Peter Rodell - Firefighting in Power Station
Wed 7th February 2018 at 18.30 - 20.00
Following the failure of our arranged speakers from the Hospice to attend (they mixed dates up and thought it was Thursday ).
Peter Rodell volunteered to talk about knots but as he was adlibbing, veered off asking us first how the expression get knotted came about. In his opinion it stemmed from guide ropes installed by firefighters to ensure that firefighters working in smoke filled areas knew which way to go to exit safely from a burning building. When the rope are installed, they have at regular intervals short lengths of lighter ropes which are tied to the main rope and hang down from it. They are always installed in pairs, one has a plain free end, the other one has a knot in the free end. It which is easily detected by the fire fighter feeling along the main rope and by following the direction of the knot, he knows he is going to the exit.
During his working life in the Nuclear Power Industry, Peter was also a volunteer on the emergency firefighting team at the stations he worked. At one station they had a report of a fire in Reactor 1 Blower House 1a. Their team turned out with their Fire Truck (a converted electric milk float) – which trundled at walking pace around to the scene of the fire. There was lots of smoke in an area of immense proportions, guide lines were quickly installed to enable them to first search for the fire source and the local County Fire Brigade also arrived and took over the operation, but despite a lengthy search no fire could be found. From his local knowledge, Peter knew that the usual culprits of fires were welders and knew that one of the station welders had been working in the adjacent Blower House 1b, checking there they found a fire raging, the prevailing wind was blowing the smoke underneath the reactor and it was exiting in Blower House 1a. Having located the source, it was quickly brought under control.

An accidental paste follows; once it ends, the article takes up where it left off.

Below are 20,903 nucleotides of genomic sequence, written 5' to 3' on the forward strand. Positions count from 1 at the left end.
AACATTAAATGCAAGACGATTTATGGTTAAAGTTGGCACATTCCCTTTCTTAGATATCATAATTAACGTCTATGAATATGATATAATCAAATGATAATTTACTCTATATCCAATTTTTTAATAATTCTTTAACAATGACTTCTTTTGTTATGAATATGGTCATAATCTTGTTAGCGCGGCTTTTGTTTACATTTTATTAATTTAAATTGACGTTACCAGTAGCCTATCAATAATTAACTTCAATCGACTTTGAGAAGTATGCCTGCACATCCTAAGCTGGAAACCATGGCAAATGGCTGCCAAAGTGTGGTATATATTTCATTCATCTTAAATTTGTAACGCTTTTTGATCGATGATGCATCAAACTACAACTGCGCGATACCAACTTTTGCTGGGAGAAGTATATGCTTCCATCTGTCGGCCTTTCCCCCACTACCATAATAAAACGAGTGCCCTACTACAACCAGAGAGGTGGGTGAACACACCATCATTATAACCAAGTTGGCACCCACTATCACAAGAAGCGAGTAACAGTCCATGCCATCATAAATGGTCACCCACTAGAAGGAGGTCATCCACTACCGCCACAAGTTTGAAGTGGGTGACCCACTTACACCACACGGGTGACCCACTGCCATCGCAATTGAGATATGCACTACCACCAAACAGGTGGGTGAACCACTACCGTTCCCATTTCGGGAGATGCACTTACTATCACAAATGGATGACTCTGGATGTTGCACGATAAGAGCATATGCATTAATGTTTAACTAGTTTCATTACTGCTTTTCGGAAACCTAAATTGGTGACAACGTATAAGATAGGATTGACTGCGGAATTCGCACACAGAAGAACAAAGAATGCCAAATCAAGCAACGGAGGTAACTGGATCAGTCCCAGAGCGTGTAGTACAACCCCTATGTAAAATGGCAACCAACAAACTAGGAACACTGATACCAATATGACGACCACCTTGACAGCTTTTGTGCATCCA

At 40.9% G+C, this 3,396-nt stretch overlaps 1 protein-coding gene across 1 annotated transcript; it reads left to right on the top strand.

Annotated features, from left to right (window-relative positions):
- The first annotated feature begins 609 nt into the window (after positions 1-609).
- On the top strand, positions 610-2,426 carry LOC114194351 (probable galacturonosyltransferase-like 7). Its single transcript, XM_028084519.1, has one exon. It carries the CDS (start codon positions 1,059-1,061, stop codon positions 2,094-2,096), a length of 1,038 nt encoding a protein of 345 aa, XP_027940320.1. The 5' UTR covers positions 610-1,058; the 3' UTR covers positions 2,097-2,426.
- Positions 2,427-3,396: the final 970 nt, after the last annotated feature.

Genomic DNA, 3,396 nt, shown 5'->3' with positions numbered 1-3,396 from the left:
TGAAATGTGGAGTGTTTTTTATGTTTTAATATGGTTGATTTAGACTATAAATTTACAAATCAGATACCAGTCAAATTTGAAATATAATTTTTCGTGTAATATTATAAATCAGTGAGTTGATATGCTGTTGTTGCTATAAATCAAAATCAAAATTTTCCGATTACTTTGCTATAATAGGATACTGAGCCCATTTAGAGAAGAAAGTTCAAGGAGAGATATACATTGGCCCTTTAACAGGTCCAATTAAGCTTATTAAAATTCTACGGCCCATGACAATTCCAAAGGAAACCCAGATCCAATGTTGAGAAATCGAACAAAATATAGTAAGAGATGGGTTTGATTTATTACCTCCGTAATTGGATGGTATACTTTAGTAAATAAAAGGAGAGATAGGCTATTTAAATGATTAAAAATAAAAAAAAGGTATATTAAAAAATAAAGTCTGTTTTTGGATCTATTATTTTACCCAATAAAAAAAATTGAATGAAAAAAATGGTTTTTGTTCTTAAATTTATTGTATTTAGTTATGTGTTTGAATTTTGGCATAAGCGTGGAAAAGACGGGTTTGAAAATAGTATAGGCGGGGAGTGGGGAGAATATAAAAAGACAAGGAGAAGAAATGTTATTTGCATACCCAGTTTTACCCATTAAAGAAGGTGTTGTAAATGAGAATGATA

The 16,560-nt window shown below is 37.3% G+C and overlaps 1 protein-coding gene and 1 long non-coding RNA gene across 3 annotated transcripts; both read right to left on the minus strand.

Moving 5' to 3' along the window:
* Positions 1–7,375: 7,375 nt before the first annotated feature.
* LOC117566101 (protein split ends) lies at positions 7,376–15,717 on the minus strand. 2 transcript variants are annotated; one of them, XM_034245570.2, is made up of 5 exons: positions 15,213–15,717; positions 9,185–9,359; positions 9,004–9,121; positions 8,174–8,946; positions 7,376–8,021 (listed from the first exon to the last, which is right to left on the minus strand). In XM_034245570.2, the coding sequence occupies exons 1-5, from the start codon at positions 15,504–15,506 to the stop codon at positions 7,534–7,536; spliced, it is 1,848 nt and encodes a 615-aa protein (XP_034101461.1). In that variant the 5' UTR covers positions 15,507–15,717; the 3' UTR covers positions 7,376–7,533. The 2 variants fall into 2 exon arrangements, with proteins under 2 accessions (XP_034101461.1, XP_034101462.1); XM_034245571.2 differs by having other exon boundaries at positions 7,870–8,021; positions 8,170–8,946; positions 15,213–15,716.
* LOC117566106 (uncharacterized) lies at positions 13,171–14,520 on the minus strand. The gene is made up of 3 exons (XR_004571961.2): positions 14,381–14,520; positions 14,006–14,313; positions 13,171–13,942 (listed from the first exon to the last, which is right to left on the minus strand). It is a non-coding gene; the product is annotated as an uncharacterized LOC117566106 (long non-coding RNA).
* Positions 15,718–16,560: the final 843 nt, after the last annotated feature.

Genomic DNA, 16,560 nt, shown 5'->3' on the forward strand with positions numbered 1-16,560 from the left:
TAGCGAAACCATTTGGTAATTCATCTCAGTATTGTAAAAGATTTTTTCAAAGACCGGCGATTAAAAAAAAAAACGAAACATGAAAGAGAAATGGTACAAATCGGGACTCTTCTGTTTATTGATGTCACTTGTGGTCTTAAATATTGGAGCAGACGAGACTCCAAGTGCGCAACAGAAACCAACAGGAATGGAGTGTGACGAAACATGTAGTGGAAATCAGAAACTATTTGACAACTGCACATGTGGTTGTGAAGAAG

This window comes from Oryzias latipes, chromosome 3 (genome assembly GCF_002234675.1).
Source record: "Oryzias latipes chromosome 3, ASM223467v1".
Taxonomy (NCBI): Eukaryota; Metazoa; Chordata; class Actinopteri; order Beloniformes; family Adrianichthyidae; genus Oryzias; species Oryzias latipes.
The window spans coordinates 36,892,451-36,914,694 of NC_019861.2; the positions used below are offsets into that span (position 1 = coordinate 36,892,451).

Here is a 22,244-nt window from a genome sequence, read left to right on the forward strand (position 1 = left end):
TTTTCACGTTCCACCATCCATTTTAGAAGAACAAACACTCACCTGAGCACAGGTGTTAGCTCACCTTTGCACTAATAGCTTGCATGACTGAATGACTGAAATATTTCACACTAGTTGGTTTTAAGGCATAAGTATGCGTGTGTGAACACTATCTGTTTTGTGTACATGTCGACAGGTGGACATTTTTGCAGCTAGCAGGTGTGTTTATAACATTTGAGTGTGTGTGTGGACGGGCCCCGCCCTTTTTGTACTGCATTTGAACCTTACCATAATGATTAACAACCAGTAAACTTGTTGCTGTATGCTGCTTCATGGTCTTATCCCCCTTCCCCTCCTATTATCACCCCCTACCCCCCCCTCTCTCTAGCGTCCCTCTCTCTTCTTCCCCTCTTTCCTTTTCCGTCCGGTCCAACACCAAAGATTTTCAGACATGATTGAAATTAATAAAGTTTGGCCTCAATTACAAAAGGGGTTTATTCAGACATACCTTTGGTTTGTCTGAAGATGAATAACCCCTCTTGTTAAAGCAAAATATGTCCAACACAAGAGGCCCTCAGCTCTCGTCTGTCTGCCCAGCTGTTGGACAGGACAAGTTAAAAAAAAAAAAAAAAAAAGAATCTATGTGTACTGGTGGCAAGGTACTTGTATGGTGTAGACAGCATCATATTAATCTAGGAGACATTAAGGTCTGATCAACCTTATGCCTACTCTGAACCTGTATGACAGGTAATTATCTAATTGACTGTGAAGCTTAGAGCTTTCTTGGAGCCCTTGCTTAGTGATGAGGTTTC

On another occasion, they had a call that there was a fire in Reactor 2, they all turned up at the Fire Station, changed into their protective suits, told control they were ready and directed where to go. They sped off, followed by their trundling milk float Fire Engine. They had to go to Boiler 9 and needed to travel through a gate separating the conventional section of the site from the nuclear section. Soon on site, they found a huge burn and had to ascend 5 flights of stairs to attack it with their BCF Fire extinguishers. They got it under control and he and his mate were checking round to ensure that they had all of the fire extinguished. His mate Wayne, lifted the lid of a hatch and inadvertently contaminated his arm. On leaving a supervisor tore a strip off them for not having the appropriate clothing for a nuclear area (they were in the fire fighting garb), but the result was they had to go into de-contamination and all of their clothing (including expensive fire fighting kit)was destroyed.
His final experience was during a night shift when they had a bomb scare, they had to search an area remote from the station whilst the bomb squad were called. Peter and his colleagues found nothing, but the Bomb Squad did come across a suspicious package and duly carried out a controlled explosion.
After several questions President Nominee Brian Boyd proposed a vote of thanks to Peter.